Thursday’s local elections are the first real opportunity for Labour to transform a consistent polling lead into an electoral success. With polling in around 8,000 local council wards — over 3,300 of which currently being held by the Conservatives up for grabs – it’s a big chance for Keir Starmer to give Rishi Sunak a bit of kicking.
Large areas of the UK are uncontested in this round of elections though – there are no seats up for grabs in Scotland, Wales, or London – so results will not be representative of opinion in the country as a whole and we must be cautious about extrapolating that result. Northern Ireland’s local elections aren’t for another couple of weeks and will happen on Thursday 18th May.
But the locals in England will play a role as a measure of the country’s mood and in determining Labour’s momentum in the months leading up to next year’s General Election. In May last year, when the last round of local elections (in different seats) was held, the Labour lead was in the single figures. Now, although it has declined from a peak of around 30% during the disastrous days of Liz Truss and Britain’s worst-ever Chancellor, Kwasi Kwarteng, Labour’s lead is in the mid-teens.
Conservative losses on Thursday are almost guaranteed. It’s unlikely the losses will be fewer than 500 seats, but if they exceed 1,000 seats that will be widely accepted as a bad night for Rishi Sunak. Towards the upper end of that range, and the Labour Party become the largest party of local government in Britain for the first time in nearly two decades.
The recent volatility in British politics means that both main parties will have a wider range of options if they have to spin disappointing results. The Conservatives will be able to point to Labour’s declining polling lead and argue that Rishi Sunak is only getting started at restoring trust in the Conservative Party after a turbulent few years. One very senior Conservative figure predicted to me privately in recent days that Labour’s polling lead will be in the single figures by the autumn.
Losses for the governing party are always expected at this stage in the electoral cycle, and anything less than resounding Labour gains will be interpreted as evidence of Keir Starmer’s lacklustre performance as leader. As well as this, governing parties increasing their popularity in the weeks ahead of general elections is a predictable pattern in British politics, so the Conservative Party can be expected to cut into any Labour polling lead in the run-up to a General.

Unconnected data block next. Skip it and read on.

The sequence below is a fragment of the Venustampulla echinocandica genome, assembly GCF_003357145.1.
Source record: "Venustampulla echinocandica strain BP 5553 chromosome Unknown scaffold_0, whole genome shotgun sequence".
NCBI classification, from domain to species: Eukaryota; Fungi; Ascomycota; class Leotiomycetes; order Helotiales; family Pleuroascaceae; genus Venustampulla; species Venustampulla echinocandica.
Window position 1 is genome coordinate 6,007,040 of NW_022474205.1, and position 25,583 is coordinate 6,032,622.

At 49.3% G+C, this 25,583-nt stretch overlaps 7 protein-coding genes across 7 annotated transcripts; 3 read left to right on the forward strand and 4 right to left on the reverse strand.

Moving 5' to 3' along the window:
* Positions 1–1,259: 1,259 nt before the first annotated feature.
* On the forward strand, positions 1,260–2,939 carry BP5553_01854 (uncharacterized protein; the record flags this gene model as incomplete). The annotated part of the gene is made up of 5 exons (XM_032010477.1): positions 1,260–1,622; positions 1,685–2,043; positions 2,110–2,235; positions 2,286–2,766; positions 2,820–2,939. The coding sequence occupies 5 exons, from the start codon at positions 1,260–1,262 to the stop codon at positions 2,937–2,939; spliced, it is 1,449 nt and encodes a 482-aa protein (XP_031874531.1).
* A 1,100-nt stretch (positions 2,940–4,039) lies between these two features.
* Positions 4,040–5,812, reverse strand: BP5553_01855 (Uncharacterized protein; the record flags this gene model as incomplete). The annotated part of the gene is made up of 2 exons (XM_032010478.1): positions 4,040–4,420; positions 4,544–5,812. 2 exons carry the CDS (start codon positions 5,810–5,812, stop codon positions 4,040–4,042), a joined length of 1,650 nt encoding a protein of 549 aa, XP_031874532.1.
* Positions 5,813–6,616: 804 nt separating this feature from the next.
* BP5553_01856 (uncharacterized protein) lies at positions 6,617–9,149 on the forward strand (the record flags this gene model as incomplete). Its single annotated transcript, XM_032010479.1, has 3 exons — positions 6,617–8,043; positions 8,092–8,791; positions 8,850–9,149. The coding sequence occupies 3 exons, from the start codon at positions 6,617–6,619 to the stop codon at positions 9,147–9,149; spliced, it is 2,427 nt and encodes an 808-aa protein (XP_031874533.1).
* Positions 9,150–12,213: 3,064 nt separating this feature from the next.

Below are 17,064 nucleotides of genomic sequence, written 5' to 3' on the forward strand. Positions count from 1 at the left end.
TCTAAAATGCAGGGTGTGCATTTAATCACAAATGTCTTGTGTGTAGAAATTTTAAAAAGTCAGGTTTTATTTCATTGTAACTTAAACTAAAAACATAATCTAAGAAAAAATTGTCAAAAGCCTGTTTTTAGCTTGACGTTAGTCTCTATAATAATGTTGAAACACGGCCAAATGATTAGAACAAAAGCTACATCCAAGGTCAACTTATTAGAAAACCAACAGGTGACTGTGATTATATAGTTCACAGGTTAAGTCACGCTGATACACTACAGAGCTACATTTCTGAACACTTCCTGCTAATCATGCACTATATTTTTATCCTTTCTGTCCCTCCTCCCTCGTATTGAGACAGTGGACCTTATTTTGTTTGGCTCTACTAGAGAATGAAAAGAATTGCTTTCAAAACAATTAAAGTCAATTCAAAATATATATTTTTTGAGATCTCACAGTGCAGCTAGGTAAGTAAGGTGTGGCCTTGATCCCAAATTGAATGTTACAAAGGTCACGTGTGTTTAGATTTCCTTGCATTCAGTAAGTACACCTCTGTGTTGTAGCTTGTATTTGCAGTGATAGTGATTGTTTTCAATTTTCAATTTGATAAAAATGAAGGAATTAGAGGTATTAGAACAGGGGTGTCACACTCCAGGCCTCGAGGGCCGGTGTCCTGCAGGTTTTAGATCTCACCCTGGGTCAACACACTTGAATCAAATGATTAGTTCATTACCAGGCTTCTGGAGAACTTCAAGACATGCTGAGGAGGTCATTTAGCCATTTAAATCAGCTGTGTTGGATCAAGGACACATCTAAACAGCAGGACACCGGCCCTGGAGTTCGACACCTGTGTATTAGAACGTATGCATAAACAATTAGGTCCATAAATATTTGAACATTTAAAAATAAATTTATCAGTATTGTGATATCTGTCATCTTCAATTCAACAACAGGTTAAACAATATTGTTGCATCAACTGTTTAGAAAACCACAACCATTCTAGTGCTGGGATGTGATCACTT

Labour, in contrast, will likely point to the fact that the last time these seats were contested was in May 2019 in the last — and most turbulent — months of Theresa May’s time as Prime Minister. So that will temper disappointment if gains are lower than expected. Less than stellar results for opposition parties may also be blamed on the introduction of voter ID in England, a major – but absolutely necessary – change in the process of how people vote. Critics of the policy say that it is a cynical move by the government, targeting a non-existent problem of voter fraud and designed to deter younger and lower-income voters from turning out. We’ll see.
Nationally, heavy Conservative losses would not only show the declining popularity of the party but could also indicate significant tactical voting, making it a doubly bad sign for the party. Observed before the 1997 election, significant levels of tactical voting would suggest hardened opposition to the government and limited potential for them to regain ground. Analysis converting local results into national vote share projections is also worth looking at – the two main projects performing this analysis are Rallings and Thrasher’s National Equivalent Vote and the BBC’s Projected National Share, both of which will be published on Friday.